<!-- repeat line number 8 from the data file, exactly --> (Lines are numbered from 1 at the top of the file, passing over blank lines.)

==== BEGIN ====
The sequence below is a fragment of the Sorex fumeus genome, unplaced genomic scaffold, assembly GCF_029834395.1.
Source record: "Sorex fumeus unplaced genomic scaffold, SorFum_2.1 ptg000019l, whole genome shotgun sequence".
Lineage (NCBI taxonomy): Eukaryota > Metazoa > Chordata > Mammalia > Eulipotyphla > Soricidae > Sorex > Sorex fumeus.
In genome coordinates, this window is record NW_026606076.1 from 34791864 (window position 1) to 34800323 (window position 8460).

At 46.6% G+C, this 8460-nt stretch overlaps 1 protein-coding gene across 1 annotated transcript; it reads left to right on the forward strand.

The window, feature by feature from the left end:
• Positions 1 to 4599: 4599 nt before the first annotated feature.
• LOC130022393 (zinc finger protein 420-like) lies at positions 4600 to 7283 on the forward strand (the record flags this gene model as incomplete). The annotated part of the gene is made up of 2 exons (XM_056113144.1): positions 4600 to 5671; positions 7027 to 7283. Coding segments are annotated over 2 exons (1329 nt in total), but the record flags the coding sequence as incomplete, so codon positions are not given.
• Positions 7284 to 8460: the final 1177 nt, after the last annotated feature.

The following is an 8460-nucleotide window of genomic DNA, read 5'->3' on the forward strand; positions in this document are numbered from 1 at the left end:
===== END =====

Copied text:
• LOC130022393 (zinc finger protein 420-like) lies at positions 4600 to 7283 on the forward strand (the record flags this gene model as incomplete). The annotated part of the gene is made up of 2 exons (XM_056113144.1): positions 4600 to 5671; positions 7027 to 7283. Coding segments are annotated over 2 exons (1329 nt in total), but the record flags the coding sequence as incomplete, so codon positions are not given.